Tetsu-to-Hagané
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ONLINE ISSN: 1883-2954
PRINT ISSN: 0021-1575

Tetsu-to-Hagané Vol. 94 (2008), No. 1

  • In-situ Observation of Weld Solidification and Transformation Using Synchrotron Radiation

    pp. 1-5

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    DOI:10.2355/tetsutohagane.94.1

    Time-resolved X-ray diffraction system was studied to characterize the unidirectional solidification and the phase transformation during welding. Experimental conditions including wavelength of X-ray, scattering angle, incident angle and time-resolution for analyzing the solidification process in welding were made clear. Furthermore, heating and solidification processes for weld metal of 13Cr–9Ni steel in TIG welding were in-situ analyzed by using the system. The primary phase was identified as delta-phase during solidification with halo pattern for liquid phase, followed by the peritectic reaction with a spot-like diffraction pattern for delta-phase and austenite phase.
  • Microbiologically Influenced Corrosion Behavior in Stainless Steels for Public Sewage Treatment Plants

    pp. 6-12

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    DOI:10.2355/tetsutohagane.94.6

    A study was performed on the cases of corrosion regarded as microbiologically influenced corrosion (MIC), for stainless steel centrifuge, which had been used in the processes of sludge concentration and dehydration in public sewage treatment plants. Evaluation was made on chemical concentrations of the steels and macroscopic as well as microscopic features on the corrosion status. Most of the cases relate to cast stainless steel with two-phase microstructure similar to that of weld metal. A number of studies have been reported so far on the cases where MIC occurs on stainless steel in seawater and fresh water, but there have been very few reports on the cases of damage in sewage treatment plant. Further, almost no study described the corrosion of a material such as duplex stainless steel with highly corrosive property. It is known that MIC is very likely to occur on weld metal. As the causes of the corrosion, special attention is now focused on influence of oxidation and reduction in the environment and relation between two-phase microstructure and MIC such as galvanic effect of austenite phase and ferrite phase in stainless steel weld metal microstructure.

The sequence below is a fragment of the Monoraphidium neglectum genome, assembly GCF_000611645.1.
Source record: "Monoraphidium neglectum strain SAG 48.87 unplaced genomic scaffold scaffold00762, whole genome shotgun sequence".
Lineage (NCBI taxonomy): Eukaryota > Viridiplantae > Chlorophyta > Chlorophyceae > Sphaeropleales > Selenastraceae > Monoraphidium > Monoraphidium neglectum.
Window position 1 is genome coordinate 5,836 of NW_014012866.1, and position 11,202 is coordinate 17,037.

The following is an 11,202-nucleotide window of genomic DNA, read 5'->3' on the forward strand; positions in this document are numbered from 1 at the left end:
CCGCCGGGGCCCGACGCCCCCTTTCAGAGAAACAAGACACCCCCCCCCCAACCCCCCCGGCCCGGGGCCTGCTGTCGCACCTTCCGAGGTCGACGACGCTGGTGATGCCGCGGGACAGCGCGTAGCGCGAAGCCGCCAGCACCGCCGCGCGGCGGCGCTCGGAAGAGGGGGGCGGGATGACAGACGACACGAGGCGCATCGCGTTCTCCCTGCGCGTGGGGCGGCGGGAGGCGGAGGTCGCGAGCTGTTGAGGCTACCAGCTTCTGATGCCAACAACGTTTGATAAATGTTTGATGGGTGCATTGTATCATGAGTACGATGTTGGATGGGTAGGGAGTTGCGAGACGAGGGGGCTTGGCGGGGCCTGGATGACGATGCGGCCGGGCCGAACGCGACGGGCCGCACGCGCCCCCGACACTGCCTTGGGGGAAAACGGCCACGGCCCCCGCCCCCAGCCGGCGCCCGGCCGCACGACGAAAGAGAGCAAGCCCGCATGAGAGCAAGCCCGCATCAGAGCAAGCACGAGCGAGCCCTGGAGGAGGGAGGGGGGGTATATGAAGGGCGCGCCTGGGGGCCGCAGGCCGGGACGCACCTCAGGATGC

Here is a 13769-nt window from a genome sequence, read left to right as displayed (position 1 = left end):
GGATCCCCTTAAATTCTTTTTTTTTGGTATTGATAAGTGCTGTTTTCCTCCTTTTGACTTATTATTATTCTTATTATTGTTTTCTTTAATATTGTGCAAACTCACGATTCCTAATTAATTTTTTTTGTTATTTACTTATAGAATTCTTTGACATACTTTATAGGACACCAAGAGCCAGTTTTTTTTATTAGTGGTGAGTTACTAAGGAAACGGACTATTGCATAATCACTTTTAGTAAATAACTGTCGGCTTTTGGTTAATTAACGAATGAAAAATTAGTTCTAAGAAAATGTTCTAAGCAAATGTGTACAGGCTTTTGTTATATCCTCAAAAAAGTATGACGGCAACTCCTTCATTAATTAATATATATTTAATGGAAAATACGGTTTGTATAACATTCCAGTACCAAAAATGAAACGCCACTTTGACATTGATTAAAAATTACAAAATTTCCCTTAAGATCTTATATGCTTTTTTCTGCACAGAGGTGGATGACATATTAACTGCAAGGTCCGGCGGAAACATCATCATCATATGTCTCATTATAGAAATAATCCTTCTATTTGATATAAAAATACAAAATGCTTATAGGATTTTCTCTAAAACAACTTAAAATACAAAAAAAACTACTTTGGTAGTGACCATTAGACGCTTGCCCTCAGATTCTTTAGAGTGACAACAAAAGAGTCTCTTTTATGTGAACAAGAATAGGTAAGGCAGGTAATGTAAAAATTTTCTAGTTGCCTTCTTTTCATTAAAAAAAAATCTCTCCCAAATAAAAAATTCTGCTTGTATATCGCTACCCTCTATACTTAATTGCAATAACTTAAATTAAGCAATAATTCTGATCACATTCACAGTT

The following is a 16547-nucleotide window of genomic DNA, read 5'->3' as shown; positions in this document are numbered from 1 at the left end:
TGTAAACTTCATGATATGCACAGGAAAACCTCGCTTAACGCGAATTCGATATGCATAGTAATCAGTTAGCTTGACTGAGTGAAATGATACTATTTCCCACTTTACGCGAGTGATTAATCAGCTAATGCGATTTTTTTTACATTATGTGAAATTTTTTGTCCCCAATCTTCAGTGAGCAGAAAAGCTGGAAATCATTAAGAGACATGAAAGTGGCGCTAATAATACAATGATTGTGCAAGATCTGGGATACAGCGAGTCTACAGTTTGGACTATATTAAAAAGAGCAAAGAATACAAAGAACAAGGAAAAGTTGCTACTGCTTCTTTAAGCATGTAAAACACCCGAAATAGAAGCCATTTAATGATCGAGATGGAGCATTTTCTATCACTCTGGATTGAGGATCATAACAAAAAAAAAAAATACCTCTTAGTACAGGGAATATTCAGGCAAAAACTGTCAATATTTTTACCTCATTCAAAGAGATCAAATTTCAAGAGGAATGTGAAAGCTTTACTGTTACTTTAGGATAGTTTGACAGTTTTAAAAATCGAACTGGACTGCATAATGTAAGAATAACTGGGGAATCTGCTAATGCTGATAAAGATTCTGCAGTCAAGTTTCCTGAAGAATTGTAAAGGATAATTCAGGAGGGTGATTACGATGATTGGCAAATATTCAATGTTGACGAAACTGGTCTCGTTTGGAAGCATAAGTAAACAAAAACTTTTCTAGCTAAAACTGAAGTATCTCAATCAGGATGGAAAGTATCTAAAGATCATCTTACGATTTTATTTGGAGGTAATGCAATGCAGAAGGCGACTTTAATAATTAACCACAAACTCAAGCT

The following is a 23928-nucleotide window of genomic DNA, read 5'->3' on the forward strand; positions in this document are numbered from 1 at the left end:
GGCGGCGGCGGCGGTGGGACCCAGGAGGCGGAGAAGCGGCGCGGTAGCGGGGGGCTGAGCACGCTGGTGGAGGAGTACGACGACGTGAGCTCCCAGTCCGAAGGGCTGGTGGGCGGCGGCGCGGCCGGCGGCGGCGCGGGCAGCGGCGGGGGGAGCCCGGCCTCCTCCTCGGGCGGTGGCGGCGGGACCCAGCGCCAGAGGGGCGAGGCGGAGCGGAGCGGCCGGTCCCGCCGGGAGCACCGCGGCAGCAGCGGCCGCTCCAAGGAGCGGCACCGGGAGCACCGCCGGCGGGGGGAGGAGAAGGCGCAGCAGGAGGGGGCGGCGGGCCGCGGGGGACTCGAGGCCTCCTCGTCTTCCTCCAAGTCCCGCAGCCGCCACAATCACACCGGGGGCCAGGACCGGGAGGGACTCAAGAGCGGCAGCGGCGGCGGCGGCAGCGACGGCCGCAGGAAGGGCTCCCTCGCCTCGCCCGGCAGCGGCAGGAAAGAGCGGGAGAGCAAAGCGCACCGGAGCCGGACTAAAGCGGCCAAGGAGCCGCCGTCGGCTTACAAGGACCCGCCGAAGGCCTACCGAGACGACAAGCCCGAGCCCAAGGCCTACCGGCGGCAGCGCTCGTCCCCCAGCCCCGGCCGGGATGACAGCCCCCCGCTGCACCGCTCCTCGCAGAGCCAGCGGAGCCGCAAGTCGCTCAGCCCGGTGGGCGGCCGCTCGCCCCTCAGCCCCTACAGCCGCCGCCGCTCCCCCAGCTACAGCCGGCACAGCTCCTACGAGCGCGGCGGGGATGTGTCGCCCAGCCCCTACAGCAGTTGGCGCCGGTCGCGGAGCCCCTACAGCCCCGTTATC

• Crack Initiation Behavior from Internal Defect in High Carbon-chromium Bearing Steel under Rolling Contact Fatigue

    pp. 13-20

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    DOI:10.2355/tetsutohagane.94.13

    It is important to clarify the effects of nonmetallic inclusions on rolling contact fatigue life to extend or to predict the life of the rolling bearings. The observation of initial cracks from internal defects is desirable from this point of view. In this study, high carbon-chromium bearing steel, SUJ2, with a number of artificial pores as internal defects was prepared. Initial cracks around pores under rolling contact were observed and the stress was CAE analyzed with the following results: